Appetite Loss

Patients with life-threatening diseases often lose their appetite and may lose weight. Weight loss can be a result of a complex set of conditions including disease effects, medication, metabolic changes, and psychological factors. When severe, loss of appetite is called cachexia, and characterized by a marked loss of muscle mass.

Causes of weight loss include:

  • Inadequate intake of nutrients because of poor appetite
  • Poor absorption of food that is consumed
  • Changes in metabolism
  • Certain cancer treatments

Management of weight loss depends on the patient's goals. It may include:

  • Eating small, frequent meals
  • Eating high-calorie, high-protein foods and nutritional supplements
  • Educating the patient and family about the ineffectiveness of forced eating
  • Receiving nutritional counseling
  • Feeding through artificial means (such as a tube or IV)
  • Eating and drinking whatever the patient prefers
  • Relieving thirst by sucking on ice chips or a moist cloth

Medication can include:

  • Corticosteroids, which stimulate appetite but do not increase weight
  • Megestrol acetate, which stimulates appetite and causes slight weight gain
  • Dextromethasone, which stimulates appetite and causes slight weight gain
  • Dronabinol, which prevents nausea and vomiting, and increases appetite, enhances a sense of well-being and causes weight-gain Cyproheptadine, which mildly enhances appetite, increases food intake and enhances weight gain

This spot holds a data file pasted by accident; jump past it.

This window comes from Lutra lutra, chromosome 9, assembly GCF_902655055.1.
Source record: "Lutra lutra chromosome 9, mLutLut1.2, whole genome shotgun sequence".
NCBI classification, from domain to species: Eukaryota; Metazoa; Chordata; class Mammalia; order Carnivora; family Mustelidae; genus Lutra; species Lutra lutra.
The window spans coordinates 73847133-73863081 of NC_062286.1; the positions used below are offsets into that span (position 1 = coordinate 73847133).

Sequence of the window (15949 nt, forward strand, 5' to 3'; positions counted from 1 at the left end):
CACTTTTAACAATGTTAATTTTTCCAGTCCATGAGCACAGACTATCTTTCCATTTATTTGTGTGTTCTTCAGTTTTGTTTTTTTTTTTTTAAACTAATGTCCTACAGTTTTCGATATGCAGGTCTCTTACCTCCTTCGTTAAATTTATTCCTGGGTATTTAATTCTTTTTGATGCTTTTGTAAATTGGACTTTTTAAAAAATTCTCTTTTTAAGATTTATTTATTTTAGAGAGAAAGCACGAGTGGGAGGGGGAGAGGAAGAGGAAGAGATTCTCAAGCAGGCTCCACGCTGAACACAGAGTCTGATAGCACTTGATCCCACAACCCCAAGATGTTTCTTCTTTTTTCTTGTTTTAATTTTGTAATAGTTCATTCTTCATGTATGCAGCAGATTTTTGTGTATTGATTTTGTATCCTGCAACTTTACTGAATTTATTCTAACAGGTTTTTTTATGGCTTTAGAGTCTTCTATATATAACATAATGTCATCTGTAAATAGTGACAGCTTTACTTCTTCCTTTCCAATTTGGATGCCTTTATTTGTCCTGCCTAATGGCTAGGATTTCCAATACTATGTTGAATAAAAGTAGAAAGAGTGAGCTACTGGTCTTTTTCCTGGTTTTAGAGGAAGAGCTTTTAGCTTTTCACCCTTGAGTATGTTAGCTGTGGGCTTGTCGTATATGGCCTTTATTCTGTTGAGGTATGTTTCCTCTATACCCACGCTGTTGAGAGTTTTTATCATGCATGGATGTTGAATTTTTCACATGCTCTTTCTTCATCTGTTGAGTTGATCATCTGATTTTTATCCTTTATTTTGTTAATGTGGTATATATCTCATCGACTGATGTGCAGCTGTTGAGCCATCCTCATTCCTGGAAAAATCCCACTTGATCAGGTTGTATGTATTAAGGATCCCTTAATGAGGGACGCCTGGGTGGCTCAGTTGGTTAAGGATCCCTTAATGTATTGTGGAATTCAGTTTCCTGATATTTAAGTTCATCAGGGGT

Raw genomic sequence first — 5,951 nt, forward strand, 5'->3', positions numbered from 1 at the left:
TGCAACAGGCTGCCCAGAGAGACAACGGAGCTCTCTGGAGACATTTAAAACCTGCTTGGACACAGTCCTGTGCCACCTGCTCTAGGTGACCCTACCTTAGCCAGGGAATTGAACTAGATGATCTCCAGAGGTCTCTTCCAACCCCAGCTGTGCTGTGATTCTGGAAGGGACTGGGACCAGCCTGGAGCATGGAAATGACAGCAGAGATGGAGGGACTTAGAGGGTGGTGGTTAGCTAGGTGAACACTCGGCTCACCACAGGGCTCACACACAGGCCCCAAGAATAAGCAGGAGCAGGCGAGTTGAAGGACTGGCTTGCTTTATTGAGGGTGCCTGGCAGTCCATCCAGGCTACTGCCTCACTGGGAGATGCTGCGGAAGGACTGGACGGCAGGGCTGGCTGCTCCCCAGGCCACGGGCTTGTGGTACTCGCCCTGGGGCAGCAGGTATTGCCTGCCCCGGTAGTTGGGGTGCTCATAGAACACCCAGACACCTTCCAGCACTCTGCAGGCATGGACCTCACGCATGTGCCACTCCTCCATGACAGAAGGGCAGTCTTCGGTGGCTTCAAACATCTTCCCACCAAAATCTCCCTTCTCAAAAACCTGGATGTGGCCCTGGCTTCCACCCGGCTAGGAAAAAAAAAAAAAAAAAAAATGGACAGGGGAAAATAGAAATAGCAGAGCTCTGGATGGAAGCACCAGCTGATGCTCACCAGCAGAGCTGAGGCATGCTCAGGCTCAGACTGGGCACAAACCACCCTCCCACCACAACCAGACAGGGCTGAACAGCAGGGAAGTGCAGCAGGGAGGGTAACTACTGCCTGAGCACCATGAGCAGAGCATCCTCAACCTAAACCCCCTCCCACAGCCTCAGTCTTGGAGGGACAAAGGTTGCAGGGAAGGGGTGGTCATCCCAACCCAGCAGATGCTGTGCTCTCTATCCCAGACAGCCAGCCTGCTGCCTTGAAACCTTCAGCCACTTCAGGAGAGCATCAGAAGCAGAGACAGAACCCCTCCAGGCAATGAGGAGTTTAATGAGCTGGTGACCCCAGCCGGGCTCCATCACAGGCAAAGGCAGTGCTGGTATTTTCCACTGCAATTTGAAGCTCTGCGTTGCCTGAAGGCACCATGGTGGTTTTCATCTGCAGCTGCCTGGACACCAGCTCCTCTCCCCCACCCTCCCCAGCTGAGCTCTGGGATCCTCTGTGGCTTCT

• Pentoxifylline, which potentially acts to lower levels of a substance (tumor necrosis factor) that contributes to weight loss in cancer patients.

What you can do to help:

  • Do not force-feed the person who is ill
  • Do not get angry if the patient does not want to eat
  • Prepare familiar favorite foods
  • Try encouraging light exercise or walking before meals
  • Encourage eating meals at the table with others
  • Serve meals over a prolonged period of time in a relaxed environment
  • Place meals on smaller plates with smaller servings more frequently
  • Cover or avoid unpleasant odors
  • Serve a glass of wine before meals to stimulate appetite, with physician approval
  • Offer frequent high protein, high calorie snacks (pudding, ice cream, milk shakes)
  • Try new spices or flavorings for foods
  • Prevent early feelings of fullness by serving beverages between meals, not with meals; encouraging slow eating; and avoiding too many vegetables and carbonated drinks

When to call the doctor:

  • If the patient reduces normal food intake for a long period of time
  • If the patient loses 5 pounds or more in a short time
  • If there is pain with chewing and/or swallowing
  • If the patient experiences dizziness upon standing
  • If the patient does not urinate for an entire day, or does not have a bowel movement for many days